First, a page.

Multi-mode fiber reservoir computing overcomes shallow neural networks classifiers
preprintposted on 2023-01-10, 02:59 authored by Daniele Ancora, Matteo Negri, Antonio Gianfrate, Dimitris Trypogeorgos, Lorenzo Dominici, Daniele Sanvitto, Federico Ricci-Tersenghi, Luca Leuzzi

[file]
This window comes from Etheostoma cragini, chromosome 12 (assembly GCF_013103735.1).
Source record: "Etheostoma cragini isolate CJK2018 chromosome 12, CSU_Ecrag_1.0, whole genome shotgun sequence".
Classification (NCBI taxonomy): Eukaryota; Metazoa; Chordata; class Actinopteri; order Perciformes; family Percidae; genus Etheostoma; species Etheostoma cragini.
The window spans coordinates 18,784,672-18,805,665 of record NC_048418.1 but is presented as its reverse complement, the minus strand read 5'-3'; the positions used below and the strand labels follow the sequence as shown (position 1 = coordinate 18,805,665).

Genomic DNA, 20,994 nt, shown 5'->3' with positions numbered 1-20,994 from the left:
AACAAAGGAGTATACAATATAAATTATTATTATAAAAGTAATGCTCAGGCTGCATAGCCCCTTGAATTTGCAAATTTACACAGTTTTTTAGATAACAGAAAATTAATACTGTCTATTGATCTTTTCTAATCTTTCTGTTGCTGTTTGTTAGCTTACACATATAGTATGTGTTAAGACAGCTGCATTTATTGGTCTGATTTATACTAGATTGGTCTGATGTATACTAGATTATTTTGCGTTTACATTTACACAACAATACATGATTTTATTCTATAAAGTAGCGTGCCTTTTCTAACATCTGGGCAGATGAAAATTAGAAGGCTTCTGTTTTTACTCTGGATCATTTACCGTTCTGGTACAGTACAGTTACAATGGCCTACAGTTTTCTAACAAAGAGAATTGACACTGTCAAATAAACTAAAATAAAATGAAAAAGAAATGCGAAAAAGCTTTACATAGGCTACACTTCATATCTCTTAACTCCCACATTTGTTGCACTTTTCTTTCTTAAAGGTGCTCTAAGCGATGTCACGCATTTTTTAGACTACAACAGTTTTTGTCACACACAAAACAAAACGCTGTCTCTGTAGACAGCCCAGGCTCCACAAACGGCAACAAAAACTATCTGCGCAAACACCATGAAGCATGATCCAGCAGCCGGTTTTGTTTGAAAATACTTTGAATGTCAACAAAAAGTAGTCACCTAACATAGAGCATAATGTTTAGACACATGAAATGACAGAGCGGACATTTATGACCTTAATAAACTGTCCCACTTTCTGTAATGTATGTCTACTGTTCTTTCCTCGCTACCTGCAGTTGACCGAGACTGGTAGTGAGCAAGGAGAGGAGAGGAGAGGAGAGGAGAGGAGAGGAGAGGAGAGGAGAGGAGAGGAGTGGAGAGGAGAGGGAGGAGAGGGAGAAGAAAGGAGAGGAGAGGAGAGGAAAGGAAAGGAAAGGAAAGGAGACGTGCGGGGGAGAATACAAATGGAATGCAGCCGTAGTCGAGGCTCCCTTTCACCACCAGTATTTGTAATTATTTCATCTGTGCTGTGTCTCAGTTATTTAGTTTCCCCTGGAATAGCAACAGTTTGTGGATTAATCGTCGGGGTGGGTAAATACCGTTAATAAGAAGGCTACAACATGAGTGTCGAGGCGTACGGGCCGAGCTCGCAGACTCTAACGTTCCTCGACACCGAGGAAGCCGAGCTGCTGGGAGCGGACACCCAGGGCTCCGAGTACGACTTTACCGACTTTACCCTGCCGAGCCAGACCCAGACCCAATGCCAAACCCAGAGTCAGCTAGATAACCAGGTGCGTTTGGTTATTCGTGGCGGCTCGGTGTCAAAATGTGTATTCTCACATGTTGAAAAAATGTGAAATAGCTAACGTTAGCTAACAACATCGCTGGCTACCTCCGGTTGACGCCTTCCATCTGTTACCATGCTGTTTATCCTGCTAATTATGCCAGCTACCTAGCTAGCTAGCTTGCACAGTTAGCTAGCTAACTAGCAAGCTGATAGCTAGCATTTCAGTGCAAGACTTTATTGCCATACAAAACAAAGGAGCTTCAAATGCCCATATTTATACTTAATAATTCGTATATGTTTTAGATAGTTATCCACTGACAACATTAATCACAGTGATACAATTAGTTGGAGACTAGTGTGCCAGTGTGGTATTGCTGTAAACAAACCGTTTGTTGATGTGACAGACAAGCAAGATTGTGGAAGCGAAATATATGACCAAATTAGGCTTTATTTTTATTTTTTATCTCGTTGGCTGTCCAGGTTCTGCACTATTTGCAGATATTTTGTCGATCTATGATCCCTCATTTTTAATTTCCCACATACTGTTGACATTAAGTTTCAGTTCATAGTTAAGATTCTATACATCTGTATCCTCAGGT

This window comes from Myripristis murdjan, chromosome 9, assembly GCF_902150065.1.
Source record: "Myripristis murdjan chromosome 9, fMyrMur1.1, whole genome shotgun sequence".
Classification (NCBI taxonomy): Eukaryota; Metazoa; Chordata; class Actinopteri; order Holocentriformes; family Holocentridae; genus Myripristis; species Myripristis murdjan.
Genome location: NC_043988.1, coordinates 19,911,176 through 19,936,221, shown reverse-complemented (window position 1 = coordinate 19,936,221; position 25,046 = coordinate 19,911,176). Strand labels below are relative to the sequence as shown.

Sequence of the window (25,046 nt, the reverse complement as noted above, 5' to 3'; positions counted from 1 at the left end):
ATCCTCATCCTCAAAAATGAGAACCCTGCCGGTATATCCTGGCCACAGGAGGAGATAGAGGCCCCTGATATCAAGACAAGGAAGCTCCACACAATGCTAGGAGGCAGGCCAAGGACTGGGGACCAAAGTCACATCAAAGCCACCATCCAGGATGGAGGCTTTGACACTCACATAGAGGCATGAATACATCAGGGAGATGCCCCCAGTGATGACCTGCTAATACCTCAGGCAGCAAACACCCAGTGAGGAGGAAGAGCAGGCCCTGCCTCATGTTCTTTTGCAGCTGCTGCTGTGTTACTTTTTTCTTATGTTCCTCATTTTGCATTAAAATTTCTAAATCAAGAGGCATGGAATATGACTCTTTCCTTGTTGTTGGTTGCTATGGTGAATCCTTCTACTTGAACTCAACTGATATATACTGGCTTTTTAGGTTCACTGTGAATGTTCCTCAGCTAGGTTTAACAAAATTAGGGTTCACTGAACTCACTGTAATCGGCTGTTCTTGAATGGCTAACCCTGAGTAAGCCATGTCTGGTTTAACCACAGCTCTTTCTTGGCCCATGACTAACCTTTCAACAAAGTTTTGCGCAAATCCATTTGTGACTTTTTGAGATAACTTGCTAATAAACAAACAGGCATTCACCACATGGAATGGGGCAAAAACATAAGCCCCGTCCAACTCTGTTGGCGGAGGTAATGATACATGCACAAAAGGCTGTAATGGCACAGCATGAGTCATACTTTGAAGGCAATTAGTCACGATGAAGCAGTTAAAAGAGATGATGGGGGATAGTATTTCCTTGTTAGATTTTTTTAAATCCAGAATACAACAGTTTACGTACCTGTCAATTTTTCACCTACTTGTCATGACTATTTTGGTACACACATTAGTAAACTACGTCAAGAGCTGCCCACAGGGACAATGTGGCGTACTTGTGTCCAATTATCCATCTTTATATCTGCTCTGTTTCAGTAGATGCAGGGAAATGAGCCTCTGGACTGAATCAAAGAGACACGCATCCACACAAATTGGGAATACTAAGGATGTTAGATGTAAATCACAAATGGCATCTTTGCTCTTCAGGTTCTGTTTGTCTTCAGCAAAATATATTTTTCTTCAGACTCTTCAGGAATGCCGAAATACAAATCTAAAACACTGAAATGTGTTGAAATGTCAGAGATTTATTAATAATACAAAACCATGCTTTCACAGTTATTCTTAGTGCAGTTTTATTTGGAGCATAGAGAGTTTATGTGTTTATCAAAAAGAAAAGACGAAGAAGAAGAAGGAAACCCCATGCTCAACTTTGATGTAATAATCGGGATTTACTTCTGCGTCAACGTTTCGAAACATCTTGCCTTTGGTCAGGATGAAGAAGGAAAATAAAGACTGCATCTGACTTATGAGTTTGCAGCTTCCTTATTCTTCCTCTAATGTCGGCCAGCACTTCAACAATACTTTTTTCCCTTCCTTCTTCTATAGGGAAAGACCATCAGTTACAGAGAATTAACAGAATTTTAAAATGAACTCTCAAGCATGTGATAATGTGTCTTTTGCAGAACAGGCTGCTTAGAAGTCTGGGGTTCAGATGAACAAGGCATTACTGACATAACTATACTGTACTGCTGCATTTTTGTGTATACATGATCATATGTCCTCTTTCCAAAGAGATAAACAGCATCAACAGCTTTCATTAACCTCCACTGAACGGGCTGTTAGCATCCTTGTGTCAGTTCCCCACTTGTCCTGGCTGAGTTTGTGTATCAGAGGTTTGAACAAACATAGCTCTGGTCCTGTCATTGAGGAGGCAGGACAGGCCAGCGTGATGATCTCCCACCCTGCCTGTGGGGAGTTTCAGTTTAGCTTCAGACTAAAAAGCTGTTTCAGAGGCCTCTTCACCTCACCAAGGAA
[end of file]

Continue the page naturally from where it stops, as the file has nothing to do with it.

In the field of disordered photonics, a common objective is to characterize optically opaque materials for controlling light delivery or performing imaging. Among various complex devices, multi-mode optical fibers stand out as cost-effective and easy-to-handle tools, making them attractive for several tasks. In this context, we leverage the reservoir computing paradigm to recast these fibers into random hardware projectors, transforming an input dataset into a higher dimensional speckled image set. The goal of our study is to demonstrate that using such randomized data for classification by training a single logistic regression layer improves accuracy compared to training on direct raw images. Interestingly, we found that the classification accuracy achieved using the reservoir is also higher than that obtained with the standard transmission matrix model, a widely accepted tool for describing light transmission through disordered devices. We find that the reason for such improved performance could be due to the fact that the hardware classifier operates in a flatter region of the loss landscape when trained on fiber data, which aligns with the current theory of deep neural networks. These findings strongly suggest that multi-mode fibers possess robust generalization properties, positioning them as promising tools for optically-assisted neural networks. With this study, in fact, we want to contribute to advancing the knowledge and practical utilization of these versatile instruments, which may play a significant role in shaping the future of machine learning.